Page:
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Return-to-sport criteria and testing for the lower quarter (i.e. anterior cruciate ligament reconstruction injuries) has been heavily researched over the years.
(More recently, these tests have evolved into a movement-based testing criteria that focuses on movement quality and the biomechanical risk factors for ACL injury)
Conversely, there seems to be less attention to return-to-sport testing for the upper extremity. Regardless of the validity and specificity of the return-to-sport tests, a safe and expedient return to full sports participation requires a nearly complete return of many physical attributes. These attributes include muscular flexibility, strength, power, endurance and functional movement patterns (Myer et al 2011).
The overhead throwing motion is a coordinated effort of muscle units from the entire body, culminating with explosive motion of the upper extremity (Seroyer et al 2010). The lower extremity and trunk generate and transfer energy to the upper extremity.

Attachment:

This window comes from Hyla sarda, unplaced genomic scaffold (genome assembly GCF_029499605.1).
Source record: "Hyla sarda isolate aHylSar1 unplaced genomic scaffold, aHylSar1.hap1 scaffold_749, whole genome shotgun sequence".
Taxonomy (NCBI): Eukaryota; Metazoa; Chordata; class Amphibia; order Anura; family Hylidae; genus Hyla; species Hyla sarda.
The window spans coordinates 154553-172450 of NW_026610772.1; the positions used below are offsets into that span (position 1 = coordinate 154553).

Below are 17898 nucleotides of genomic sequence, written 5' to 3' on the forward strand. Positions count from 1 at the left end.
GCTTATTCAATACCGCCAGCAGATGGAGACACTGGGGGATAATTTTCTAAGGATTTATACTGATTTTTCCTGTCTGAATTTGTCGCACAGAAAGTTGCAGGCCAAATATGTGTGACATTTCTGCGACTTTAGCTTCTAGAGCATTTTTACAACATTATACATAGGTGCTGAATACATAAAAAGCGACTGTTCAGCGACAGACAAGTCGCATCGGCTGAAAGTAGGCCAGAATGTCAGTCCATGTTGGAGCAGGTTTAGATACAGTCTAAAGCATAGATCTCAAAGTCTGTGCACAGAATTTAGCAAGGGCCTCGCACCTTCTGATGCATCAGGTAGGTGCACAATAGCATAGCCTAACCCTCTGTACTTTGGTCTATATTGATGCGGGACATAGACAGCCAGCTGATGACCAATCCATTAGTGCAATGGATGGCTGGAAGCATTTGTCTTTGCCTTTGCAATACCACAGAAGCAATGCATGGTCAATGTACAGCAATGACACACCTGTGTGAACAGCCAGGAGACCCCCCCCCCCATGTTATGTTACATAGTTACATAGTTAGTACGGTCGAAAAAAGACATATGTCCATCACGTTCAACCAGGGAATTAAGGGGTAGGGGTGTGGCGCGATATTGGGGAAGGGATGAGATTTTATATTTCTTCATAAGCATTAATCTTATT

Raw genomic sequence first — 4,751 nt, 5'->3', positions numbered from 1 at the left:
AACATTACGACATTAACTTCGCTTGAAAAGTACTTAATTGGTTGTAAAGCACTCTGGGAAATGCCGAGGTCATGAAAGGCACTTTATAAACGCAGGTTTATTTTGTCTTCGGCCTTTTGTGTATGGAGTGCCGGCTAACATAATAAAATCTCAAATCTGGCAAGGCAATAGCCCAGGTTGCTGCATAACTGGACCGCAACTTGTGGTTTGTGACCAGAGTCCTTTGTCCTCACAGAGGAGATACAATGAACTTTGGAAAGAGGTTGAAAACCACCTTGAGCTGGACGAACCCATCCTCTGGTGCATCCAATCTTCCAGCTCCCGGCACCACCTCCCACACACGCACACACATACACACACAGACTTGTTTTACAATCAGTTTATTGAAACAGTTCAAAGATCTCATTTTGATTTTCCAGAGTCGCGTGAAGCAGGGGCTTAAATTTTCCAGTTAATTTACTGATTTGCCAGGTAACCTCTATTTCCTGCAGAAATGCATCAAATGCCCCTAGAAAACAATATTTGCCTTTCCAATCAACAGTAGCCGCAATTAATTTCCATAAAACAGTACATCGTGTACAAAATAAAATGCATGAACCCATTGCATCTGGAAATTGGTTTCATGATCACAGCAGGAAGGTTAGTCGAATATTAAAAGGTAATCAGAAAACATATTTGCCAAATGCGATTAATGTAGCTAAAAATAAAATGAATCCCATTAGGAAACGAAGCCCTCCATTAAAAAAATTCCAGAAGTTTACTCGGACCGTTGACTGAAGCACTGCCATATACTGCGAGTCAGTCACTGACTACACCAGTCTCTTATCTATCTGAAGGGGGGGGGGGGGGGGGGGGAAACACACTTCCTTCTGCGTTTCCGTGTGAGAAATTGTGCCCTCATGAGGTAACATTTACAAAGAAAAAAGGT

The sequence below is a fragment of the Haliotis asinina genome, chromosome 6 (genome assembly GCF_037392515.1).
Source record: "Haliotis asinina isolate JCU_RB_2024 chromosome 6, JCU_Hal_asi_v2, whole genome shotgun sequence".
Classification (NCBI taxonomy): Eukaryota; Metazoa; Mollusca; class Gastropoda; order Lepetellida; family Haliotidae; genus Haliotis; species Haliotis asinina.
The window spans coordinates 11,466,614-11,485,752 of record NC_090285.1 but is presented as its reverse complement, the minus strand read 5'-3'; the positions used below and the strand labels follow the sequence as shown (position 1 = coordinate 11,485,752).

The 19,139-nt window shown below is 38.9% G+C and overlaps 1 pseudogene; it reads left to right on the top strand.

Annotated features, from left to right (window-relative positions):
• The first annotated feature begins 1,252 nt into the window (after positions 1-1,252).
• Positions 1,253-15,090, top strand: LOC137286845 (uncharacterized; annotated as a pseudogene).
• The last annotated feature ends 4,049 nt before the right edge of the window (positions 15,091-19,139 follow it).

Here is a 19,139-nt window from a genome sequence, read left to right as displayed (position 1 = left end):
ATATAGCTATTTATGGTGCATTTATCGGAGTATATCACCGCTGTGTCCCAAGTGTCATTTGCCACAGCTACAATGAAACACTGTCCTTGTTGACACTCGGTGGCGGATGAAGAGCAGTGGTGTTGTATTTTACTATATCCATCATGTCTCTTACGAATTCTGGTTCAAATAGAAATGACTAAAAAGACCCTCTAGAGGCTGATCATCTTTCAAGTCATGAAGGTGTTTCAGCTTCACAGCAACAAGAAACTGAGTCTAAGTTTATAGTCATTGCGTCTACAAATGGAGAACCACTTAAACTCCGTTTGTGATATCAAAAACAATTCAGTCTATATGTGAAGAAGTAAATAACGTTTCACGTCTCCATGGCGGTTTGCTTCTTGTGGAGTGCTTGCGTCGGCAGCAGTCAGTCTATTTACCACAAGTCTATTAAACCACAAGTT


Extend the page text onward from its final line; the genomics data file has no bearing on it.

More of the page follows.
Subsequently, a return-to-throwing program must challenge the lower extremity, trunk and upper extremity. Below is a sample of our upper extremity return-to-sport testing and rehabilitation.
Victor is a 15-year old baseball player (second baseman) who had a shoulder subluxation incident 2 months ago when attempting to dive for a ball. Since the injury, much of his initial rehabilitation was focused on restoring his shoulder range of motion, strength and throwing mechanics. Following our return-to-throwing program, our rehabilitation principle was to challenge the gluteals, abdominals and scapular stabilizers in static and dynamic positions. The final phase of the program includes challenging the entire movement system through repetitive throwing.
Have you done enough to prepare your body for the biomechanical demands of your sport or activity?
We at Institute for Precision In Movement can help. Visit us at our Redlands clinic for a complimentary (free) consulation to see how we can get you to the next level.
Be proactive, not reactive.